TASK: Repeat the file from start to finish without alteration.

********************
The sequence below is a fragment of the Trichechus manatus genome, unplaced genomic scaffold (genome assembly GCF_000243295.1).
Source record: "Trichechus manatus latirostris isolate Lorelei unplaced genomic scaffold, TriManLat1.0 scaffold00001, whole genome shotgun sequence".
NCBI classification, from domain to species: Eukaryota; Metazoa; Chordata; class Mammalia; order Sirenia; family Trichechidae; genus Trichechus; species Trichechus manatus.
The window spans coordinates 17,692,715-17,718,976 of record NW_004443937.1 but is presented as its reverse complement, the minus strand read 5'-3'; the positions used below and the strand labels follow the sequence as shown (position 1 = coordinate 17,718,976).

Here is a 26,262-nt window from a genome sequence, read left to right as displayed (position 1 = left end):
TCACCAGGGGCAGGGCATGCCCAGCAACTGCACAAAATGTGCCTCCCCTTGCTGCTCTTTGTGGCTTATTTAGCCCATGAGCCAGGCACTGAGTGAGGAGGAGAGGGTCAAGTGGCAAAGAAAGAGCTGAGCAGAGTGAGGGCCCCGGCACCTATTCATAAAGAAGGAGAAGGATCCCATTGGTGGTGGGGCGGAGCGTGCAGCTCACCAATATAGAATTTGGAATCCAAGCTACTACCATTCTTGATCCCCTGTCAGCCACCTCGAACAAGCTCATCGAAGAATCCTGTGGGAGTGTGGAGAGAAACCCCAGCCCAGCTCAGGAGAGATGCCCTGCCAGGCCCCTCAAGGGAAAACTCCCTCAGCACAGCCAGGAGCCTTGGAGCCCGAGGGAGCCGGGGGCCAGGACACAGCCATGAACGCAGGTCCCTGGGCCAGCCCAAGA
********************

The sequence below is a fragment of the Trichechus manatus genome, unplaced genomic scaffold (genome assembly GCF_000243295.1).
Source record: "Trichechus manatus latirostris isolate Lorelei unplaced genomic scaffold, TriManLat1.0 scaffold00001, whole genome shotgun sequence".
NCBI classification, from domain to species: Eukaryota; Metazoa; Chordata; class Mammalia; order Sirenia; family Trichechidae; genus Trichechus; species Trichechus manatus.
The window spans coordinates 17,692,715-17,718,976 of record NW_004443937.1 but is presented as its reverse complement, the minus strand read 5'-3'; the positions used below and the strand labels follow the sequence as shown (position 1 = coordinate 17,718,976).

Here is a 26,262-nt window from a genome sequence, read left to right as displayed (position 1 = left end):
TCACCAGGGGCAGGGCATGCCCAGCAACTGCACAAAATGTGCCTCCCCTTGCTGCTCTTTGTGGCTTATTTAGCCCATGAGCCAGGCACTGAGTGAGGAGGAGAGGGTCAAGTGGCAAAGAAAGAGCTGAGCAGAGTGAGGGCCCCGGCACCTATTCATAAAGAAGGAGAAGGATCCCATTGGTGGTGGGGCGGAGCGTGCAGCTCACCAATATAGAATTTGGAATCCAAGCTACTACCATTCTTGATCCCCTGTCAGCCACCTCGAACAAGCTCATCGAAGAATCCTGTGGGAGTGTGGAGAGAAACCCCAGCCCAGCTCAGGAGAGATGCCCTGCCAGGCCCCTCAAGGGAAAACTCCCTCAGCACAGCCAGGAGCCTTGGAGCCCGAGGGAGCCGGGGGCCAGGACACAGCCATGAACGCAGGTCCCTGGGCCAGCCCAAGA